Tanya Hauser: City Council: Cemex rejection, landfill silence?
Chiquita Canyon's district manager Steve Cassulo gives a tour of the landfill on Wednesday, March 1, 2017, to members of the public and county commissioners. Katharine Lotze/The Signal
By Signal Contributor
Thursday, April 6th, 2017

A March 16 article in The Signal entitled “Knight Re-introduces bill to stop mining in Soledad Canyon” states the following: “City officials have long maintained that the mine would overload Highway 14 with truck traffic, choke the Santa Clarita Valley’s air with particulates and generally degrade quality of life locally.”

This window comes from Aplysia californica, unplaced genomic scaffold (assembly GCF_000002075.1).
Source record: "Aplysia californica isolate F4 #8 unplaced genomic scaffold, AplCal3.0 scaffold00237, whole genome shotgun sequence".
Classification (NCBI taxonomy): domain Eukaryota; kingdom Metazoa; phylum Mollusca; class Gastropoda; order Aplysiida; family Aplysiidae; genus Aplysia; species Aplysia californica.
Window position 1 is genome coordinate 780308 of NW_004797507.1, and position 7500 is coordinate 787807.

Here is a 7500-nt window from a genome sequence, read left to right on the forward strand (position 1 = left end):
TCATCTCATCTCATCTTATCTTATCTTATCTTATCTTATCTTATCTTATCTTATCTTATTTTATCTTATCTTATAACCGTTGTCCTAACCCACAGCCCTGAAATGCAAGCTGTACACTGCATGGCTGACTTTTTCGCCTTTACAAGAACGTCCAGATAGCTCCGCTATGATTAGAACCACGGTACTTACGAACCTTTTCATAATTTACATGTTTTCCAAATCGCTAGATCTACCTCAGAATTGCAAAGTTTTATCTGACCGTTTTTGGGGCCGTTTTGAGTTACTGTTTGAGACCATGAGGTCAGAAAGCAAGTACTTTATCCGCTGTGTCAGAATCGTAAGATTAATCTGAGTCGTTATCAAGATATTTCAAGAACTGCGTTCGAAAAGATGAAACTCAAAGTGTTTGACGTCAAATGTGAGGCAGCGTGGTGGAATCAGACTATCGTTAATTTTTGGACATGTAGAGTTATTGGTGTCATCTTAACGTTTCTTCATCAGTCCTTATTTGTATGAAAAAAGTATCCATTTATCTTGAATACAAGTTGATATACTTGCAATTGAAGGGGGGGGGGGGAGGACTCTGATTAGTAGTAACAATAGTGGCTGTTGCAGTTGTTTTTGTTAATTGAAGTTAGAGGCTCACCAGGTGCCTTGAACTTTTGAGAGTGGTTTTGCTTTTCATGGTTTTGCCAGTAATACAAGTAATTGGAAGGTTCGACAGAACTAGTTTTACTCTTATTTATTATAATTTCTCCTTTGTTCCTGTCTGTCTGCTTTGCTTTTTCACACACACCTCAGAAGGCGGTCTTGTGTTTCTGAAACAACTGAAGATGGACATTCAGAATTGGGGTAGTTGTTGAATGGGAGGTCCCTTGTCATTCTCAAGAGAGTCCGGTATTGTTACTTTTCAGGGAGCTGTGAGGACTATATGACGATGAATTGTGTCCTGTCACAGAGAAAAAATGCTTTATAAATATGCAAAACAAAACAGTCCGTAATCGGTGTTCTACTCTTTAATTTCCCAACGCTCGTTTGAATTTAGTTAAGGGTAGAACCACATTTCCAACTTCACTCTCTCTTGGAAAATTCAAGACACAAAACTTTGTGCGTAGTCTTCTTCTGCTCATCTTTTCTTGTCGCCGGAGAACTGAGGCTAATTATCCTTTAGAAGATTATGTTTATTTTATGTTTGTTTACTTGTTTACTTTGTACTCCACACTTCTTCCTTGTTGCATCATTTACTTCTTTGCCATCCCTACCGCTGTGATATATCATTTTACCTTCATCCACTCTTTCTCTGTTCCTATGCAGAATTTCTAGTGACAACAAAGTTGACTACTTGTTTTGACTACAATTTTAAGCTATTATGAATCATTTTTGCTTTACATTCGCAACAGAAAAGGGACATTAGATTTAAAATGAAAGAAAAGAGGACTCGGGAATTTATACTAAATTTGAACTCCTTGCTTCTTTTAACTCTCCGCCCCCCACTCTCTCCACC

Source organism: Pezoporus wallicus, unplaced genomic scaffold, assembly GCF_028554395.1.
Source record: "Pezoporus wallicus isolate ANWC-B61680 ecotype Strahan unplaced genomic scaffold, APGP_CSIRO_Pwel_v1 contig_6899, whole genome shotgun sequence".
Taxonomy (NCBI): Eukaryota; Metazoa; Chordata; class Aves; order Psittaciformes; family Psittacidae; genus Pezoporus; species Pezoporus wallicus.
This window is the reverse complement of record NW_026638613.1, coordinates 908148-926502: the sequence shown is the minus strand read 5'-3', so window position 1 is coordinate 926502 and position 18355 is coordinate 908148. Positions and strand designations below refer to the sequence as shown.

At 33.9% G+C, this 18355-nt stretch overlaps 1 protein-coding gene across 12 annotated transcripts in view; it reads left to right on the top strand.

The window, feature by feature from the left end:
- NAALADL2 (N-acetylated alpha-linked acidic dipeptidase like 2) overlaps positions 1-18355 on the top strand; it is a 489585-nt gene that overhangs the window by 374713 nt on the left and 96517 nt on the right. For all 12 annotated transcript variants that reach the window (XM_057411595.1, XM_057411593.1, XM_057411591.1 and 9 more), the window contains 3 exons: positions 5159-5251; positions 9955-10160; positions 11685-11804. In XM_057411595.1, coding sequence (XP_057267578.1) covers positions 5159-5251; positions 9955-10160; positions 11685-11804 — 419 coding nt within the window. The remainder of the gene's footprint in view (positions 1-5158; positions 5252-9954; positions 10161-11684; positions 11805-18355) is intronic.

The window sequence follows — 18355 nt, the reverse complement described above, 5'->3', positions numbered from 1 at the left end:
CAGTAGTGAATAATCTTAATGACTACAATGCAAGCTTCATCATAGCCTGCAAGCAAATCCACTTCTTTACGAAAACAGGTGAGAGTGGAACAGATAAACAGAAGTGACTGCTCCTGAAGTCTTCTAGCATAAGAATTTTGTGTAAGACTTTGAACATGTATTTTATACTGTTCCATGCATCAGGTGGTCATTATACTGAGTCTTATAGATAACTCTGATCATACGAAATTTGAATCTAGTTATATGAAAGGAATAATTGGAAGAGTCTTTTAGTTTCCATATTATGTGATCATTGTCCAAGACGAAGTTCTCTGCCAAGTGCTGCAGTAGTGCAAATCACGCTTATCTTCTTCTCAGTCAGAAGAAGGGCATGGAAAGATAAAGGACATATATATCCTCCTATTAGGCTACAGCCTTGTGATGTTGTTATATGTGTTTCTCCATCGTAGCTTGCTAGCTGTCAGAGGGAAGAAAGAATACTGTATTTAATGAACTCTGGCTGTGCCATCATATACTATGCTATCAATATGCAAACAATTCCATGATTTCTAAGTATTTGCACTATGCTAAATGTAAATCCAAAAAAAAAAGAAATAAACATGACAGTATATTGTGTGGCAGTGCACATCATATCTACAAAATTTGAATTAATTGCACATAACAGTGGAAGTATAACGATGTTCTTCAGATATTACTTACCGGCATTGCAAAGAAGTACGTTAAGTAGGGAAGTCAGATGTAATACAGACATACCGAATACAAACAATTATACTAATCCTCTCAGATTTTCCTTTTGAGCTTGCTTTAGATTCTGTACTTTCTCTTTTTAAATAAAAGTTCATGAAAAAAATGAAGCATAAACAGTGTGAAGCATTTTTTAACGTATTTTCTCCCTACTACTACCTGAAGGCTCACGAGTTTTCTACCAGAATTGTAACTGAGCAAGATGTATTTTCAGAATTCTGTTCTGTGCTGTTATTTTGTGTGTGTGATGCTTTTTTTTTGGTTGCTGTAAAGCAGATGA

Congressman Steve Knight and Santa Clarita Valley officials are concerned about the effects Cemex would have on the citizens of the valley.

Chiquita Canyon Landfill owners are seeking to expand, asking for a permit that would allow it to take in double the amount of garbage (12,000 tons/day) currently allowed under permits.

The City Council has not taken a position on the Chiquita Canyon expansion and has no plans to do so, in spite of the fact that these very same effects will impact Santa Clarita Valley school children, residents, and businesses (effects that are already felt by surrounding residents and businesses due to current landfill operations).

Chiquita Canyon’s environmental report states that, given the requested expansion, up to 570 more trucks per day could be added to our highways (1.6.2 Summary of Operational Baseline and Proposed Project – Trucks).  The commute of SCV residents will become even more congested, especially on Interstate 5.